The book Traction, by Gabriel Weinberg and Justin Mares has an unstated thesis I find compelling:

Comprehensive, grinding, tryhard mediocrity over narrow, stabby, hopeful genius.

Or: boil the sales & marketing ocean with these spreadsheets and punchlists (a marketing lifestyle I associate with Penny Arcade’s former business manager with stuff like this).

There are lots of quotes from like Paul Graham, Peter Thiel, Marc Andreesen. This is what one signs up for in a book like this. Also replace “traction” with “sales and marketing”:

…spend your time constructing your product or service and testing traction channels in parallel…. We strongly believe that many startups give up way too early… You should always have an explicit traction goal you’re working toward.

…The importance of choosing the right traction goal cannot be overstated. Are you going for growth or “profitability, or something in between? If you need to raise money in X months, what traction do you need to show to do so? These are the types of questions that help you determine the right traction goal.

Once that is defined, you can work backward and set clear quantitative and time-based traction subgoals, such as reaching one thousand customers by next quarter or hitting 20 percent monthly growth targets. Clear subgoals provide accountability. By placing traction activities on the same calendar as product development and other company milestones, you ensure that enough of your time will be spent on traction.

It feels a little dumb pulling out quotes, but also I get security from seeing it not be overthought:

  • Put half your efforts into getting traction
  • Learn what growth numbers potential investors respect
  • Set your growth goals: Set quantitative numbers.
  • Find your bright spots: if not hitting quantitative numbers, who is qualitively excited and try to learn from them and replan.

And then the spreadsheets. There are pictures of spreadsheets, and descriptions of columns in spreadsheets. It’s great!

  1. How much will it cost to acquire customers through this channel?
  2. How many customers are available through this channel
  3. Are the customers that you are getting through this channel the kind of customers that you want right now?
  4. What’s the lifetime value of this customer

“…we encourage you to be as quantitative as possible, even if it is just guesstimating at first.”

And the 19 strategies:

  1. Targeting Blogs: building up from tiny outlets to large
  2. Publicity: building relationships with journalists, HARO.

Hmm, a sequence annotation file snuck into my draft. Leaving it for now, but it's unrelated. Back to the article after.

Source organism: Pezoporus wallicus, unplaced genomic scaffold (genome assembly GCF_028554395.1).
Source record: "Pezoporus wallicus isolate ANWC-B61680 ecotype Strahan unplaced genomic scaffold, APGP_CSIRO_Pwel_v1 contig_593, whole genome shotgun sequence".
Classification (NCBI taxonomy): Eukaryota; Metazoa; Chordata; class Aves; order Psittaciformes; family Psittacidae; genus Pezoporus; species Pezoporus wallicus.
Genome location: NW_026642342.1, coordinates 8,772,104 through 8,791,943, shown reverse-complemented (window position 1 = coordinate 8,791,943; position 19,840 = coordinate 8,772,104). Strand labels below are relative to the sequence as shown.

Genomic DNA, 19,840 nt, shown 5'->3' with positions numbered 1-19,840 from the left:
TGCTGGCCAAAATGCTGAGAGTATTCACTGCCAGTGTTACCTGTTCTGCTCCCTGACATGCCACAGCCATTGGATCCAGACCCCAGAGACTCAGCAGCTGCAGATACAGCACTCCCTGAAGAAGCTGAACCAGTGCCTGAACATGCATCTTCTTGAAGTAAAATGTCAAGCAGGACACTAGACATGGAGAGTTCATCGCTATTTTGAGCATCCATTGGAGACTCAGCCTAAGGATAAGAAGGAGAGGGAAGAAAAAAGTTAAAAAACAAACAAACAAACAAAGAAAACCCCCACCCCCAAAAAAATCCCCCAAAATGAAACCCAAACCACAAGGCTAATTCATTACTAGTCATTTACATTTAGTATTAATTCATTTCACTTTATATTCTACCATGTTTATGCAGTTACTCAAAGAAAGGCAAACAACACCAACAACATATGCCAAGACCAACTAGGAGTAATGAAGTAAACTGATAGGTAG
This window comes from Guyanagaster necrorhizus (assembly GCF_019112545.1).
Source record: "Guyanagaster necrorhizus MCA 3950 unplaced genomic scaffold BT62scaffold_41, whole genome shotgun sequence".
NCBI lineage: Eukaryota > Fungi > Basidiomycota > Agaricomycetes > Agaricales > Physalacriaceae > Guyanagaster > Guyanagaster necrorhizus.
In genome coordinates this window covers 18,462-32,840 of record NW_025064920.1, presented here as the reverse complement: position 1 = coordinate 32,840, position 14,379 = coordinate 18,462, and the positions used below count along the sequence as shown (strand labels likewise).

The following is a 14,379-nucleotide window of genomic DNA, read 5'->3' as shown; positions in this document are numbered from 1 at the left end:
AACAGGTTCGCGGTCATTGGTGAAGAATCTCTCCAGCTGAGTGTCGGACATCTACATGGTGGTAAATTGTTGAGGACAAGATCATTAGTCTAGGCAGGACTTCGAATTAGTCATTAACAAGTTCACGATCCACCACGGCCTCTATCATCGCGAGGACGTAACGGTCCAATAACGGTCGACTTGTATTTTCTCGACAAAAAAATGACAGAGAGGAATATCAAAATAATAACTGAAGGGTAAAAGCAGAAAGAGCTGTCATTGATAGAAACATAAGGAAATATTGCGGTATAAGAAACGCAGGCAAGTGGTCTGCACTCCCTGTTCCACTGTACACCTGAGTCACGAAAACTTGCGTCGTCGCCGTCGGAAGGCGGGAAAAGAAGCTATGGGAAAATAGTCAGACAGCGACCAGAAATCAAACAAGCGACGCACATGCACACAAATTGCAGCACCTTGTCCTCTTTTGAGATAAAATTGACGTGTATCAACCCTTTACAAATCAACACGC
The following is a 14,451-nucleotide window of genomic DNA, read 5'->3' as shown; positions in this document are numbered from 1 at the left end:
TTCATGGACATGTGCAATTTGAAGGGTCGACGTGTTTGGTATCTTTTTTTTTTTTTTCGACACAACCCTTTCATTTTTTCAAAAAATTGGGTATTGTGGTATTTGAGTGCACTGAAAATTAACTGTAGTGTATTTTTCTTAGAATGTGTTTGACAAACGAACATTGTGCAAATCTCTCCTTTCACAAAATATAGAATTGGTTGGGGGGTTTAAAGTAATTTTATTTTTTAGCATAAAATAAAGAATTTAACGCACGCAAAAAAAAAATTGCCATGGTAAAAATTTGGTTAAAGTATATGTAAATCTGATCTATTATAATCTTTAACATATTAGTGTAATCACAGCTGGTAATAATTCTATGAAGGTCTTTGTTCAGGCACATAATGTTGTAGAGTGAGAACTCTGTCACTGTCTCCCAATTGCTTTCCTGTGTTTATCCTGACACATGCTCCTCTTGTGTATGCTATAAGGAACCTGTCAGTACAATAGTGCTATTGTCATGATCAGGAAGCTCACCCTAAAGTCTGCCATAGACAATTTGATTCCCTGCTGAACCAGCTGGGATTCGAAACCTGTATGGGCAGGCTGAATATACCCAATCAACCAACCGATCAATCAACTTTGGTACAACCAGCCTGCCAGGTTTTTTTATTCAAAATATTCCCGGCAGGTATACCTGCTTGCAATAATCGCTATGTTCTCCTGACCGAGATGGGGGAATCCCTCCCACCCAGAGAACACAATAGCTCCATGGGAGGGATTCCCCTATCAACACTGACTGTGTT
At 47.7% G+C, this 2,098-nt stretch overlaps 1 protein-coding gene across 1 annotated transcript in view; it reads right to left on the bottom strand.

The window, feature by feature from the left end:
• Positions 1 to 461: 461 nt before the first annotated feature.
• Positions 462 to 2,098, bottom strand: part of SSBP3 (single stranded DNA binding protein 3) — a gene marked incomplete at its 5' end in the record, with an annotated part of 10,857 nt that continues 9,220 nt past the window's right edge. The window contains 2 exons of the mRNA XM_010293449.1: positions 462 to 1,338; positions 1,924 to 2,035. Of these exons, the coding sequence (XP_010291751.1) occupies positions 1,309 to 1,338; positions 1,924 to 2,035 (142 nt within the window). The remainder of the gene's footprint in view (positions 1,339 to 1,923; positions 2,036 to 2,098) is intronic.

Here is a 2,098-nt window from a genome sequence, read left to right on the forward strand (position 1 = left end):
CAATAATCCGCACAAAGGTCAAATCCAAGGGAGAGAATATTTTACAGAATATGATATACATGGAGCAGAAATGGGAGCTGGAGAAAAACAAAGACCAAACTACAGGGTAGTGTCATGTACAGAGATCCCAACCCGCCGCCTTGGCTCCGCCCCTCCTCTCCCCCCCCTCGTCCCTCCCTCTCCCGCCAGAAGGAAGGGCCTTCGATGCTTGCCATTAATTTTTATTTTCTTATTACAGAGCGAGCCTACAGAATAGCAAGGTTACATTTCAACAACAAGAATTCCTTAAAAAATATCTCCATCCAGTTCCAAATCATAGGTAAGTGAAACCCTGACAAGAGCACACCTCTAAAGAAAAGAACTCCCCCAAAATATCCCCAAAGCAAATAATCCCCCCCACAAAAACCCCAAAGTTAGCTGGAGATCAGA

3. Unconventional PR: stunts, customer appreciation
  4. Search Engine Marketing
  5. Social and Display Ads
  6. Offline Ads
  7. Search Engine Optimization: fat-head (narrow ranking) and long-tail (lots of landing page content, content marketing farming) strategies. Google Adword’s Keyword Planner, Open Site Explorer.
  8. Content Marketing. Spend 6 months blogging do stuff that doesn’t scale (contact influential people, do guest posts, write about recent news events, nerd out)
  9. Email Marketing: with your own mailing list or advertise on other mailing lists. Transactional funnel reminders, retention, upselling/expansion, referral emails too.
  10. Viral Marketing: map out the loop.
  11. Engineering as Marketing: giveaway tools/services (lol, examples are all SEO companies building free SEO tools for marketers, not necessarily engineering)
  12. Business Development: partnerships, joint ventures, licensing, distribution, supply. Boil the ocean of potential partners, spreadsheet and pipeline it. Identify who is in charge of the partner’s metric you’re targeting, and make your cold emails forwardable. Write a memo to yourself afterwords “how the deal was done” (how long it took to get to milestones, key contacts, sticking points, partner’s specific interests and influences)
  13. Sales. It’s sales! lol, about time wasters (“have you ever brought other technology into your company?”)
  14. Affiliate Programs
  15. Existing Platforms
  16. Trade Shows. Prep, prep, prep.
  17. Offline Events. Conferences.
  18. Speaking Engagements. Answer upfront “Why are you important enough to be the one giving the talk? What value can you offer me? …then… what your startup is doing, why you’re doing it, specifically how you got to where you are or where things are going.” Recycle and reuse the same 1 or 2 talks.
  19. Community Building. Nurturing connections among your customers.

There’s not even a conclusion! Just an acknowledgement and an appendix with specific suggested goals for each category in case the short chapters weren’t boiled enough. It’s not hard, it just takes work.